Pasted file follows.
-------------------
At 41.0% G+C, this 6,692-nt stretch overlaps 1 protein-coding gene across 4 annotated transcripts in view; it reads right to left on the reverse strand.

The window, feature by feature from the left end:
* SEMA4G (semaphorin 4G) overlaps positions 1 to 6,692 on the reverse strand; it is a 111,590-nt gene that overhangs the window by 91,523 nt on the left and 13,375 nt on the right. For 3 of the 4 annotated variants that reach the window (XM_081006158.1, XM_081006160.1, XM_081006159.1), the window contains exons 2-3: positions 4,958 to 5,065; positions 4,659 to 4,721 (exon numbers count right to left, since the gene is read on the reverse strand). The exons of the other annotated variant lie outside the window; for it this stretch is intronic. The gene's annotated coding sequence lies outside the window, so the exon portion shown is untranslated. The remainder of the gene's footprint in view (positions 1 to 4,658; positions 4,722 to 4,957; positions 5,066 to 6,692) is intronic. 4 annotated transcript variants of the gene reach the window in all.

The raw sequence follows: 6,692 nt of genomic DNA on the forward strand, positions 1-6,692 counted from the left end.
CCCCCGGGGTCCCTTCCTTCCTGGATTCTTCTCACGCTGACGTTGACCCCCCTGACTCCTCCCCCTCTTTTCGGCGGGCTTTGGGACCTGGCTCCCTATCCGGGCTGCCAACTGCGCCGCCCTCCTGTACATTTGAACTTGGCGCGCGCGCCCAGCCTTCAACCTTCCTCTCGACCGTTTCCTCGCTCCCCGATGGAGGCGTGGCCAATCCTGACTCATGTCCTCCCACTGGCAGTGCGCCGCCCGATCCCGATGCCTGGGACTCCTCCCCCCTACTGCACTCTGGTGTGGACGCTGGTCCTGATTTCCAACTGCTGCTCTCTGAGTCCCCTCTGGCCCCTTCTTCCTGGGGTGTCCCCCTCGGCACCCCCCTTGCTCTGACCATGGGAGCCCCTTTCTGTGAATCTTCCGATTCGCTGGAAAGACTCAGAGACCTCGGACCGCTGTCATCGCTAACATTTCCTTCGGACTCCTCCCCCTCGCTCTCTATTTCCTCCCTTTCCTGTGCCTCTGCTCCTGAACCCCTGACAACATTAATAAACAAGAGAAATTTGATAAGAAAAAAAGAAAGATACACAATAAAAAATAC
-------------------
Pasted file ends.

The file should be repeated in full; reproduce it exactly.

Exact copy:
At 41.0% G+C, this 6,692-nt stretch overlaps 1 protein-coding gene across 4 annotated transcripts in view; it reads right to left on the reverse strand.

The window, feature by feature from the left end:
* SEMA4G (semaphorin 4G) overlaps positions 1 to 6,692 on the reverse strand; it is a 111,590-nt gene that overhangs the window by 91,523 nt on the left and 13,375 nt on the right. For 3 of the 4 annotated variants that reach the window (XM_081006158.1, XM_081006160.1, XM_081006159.1), the window contains exons 2-3: positions 4,958 to 5,065; positions 4,659 to 4,721 (exon numbers count right to left, since the gene is read on the reverse strand). The exons of the other annotated variant lie outside the window; for it this stretch is intronic. The gene's annotated coding sequence lies outside the window, so the exon portion shown is untranslated. The remainder of the gene's footprint in view (positions 1 to 4,658; positions 4,722 to 4,957; positions 5,066 to 6,692) is intronic. 4 annotated transcript variants of the gene reach the window in all.

The raw sequence follows: 6,692 nt of genomic DNA on the forward strand, positions 1-6,692 counted from the left end.
CCCCCGGGGTCCCTTCCTTCCTGGATTCTTCTCACGCTGACGTTGACCCCCCTGACTCCTCCCCCTCTTTTCGGCGGGCTTTGGGACCTGGCTCCCTATCCGGGCTGCCAACTGCGCCGCCCTCCTGTACATTTGAACTTGGCGCGCGCGCCCAGCCTTCAACCTTCCTCTCGACCGTTTCCTCGCTCCCCGATGGAGGCGTGGCCAATCCTGACTCATGTCCTCCCACTGGCAGTGCGCCGCCCGATCCCGATGCCTGGGACTCCTCCCCCCTACTGCACTCTGGTGTGGACGCTGGTCCTGATTTCCAACTGCTGCTCTCTGAGTCCCCTCTGGCCCCTTCTTCCTGGGGTGTCCCCCTCGGCACCCCCCTTGCTCTGACCATGGGAGCCCCTTTCTGTGAATCTTCCGATTCGCTGGAAAGACTCAGAGACCTCGGACCGCTGTCATCGCTAACATTTCCTTCGGACTCCTCCCCCTCGCTCTCTATTTCCTCCCTTTCCTGTGCCTCTGCTCCTGAACCCCTGACAACATTAATAAACAAGAGAAATTTGATAAGAAAAAAAGAAAGATACACAATAAAAAATAC